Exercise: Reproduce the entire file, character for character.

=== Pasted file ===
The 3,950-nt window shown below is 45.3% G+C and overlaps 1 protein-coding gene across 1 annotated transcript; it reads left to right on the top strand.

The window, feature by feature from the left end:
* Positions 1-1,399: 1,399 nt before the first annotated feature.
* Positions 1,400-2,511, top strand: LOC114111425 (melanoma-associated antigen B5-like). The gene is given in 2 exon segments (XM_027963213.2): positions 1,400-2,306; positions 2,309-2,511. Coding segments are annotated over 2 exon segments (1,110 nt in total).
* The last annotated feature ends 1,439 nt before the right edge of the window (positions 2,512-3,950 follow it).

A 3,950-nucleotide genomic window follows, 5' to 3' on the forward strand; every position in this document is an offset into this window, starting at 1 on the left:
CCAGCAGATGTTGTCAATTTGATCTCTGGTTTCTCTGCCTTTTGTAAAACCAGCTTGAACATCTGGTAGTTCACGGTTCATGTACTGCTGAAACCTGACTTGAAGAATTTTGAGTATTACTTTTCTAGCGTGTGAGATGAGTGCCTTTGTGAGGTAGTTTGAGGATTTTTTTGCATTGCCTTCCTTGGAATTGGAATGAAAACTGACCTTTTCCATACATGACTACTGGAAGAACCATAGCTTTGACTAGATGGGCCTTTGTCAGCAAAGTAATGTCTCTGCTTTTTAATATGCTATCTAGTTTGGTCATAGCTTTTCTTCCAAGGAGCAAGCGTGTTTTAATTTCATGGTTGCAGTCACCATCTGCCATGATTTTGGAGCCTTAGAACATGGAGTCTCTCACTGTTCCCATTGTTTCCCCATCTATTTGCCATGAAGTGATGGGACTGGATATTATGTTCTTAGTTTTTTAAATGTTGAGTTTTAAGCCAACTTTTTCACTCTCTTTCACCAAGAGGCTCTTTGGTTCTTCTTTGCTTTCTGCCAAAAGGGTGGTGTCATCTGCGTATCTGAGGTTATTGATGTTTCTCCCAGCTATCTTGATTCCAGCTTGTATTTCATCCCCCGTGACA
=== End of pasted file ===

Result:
The 3,950-nt window shown below is 45.3% G+C and overlaps 1 protein-coding gene across 1 annotated transcript; it reads left to right on the top strand.

The window, feature by feature from the left end:
* Positions 1-1,399: 1,399 nt before the first annotated feature.
* Positions 1,400-2,511, top strand: LOC114111425 (melanoma-associated antigen B5-like). The gene is given in 2 exon segments (XM_027963213.2): positions 1,400-2,306; positions 2,309-2,511. Coding segments are annotated over 2 exon segments (1,110 nt in total).
* The last annotated feature ends 1,439 nt before the right edge of the window (positions 2,512-3,950 follow it).

A 3,950-nucleotide genomic window follows, 5' to 3' on the forward strand; every position in this document is an offset into this window, starting at 1 on the left:
CCAGCAGATGTTGTCAATTTGATCTCTGGTTTCTCTGCCTTTTGTAAAACCAGCTTGAACATCTGGTAGTTCACGGTTCATGTACTGCTGAAACCTGACTTGAAGAATTTTGAGTATTACTTTTCTAGCGTGTGAGATGAGTGCCTTTGTGAGGTAGTTTGAGGATTTTTTTGCATTGCCTTCCTTGGAATTGGAATGAAAACTGACCTTTTCCATACATGACTACTGGAAGAACCATAGCTTTGACTAGATGGGCCTTTGTCAGCAAAGTAATGTCTCTGCTTTTTAATATGCTATCTAGTTTGGTCATAGCTTTTCTTCCAAGGAGCAAGCGTGTTTTAATTTCATGGTTGCAGTCACCATCTGCCATGATTTTGGAGCCTTAGAACATGGAGTCTCTCACTGTTCCCATTGTTTCCCCATCTATTTGCCATGAAGTGATGGGACTGGATATTATGTTCTTAGTTTTTTAAATGTTGAGTTTTAAGCCAACTTTTTCACTCTCTTTCACCAAGAGGCTCTTTGGTTCTTCTTTGCTTTCTGCCAAAAGGGTGGTGTCATCTGCGTATCTGAGGTTATTGATGTTTCTCCCAGCTATCTTGATTCCAGCTTGTATTTCATCCCCCGTGACA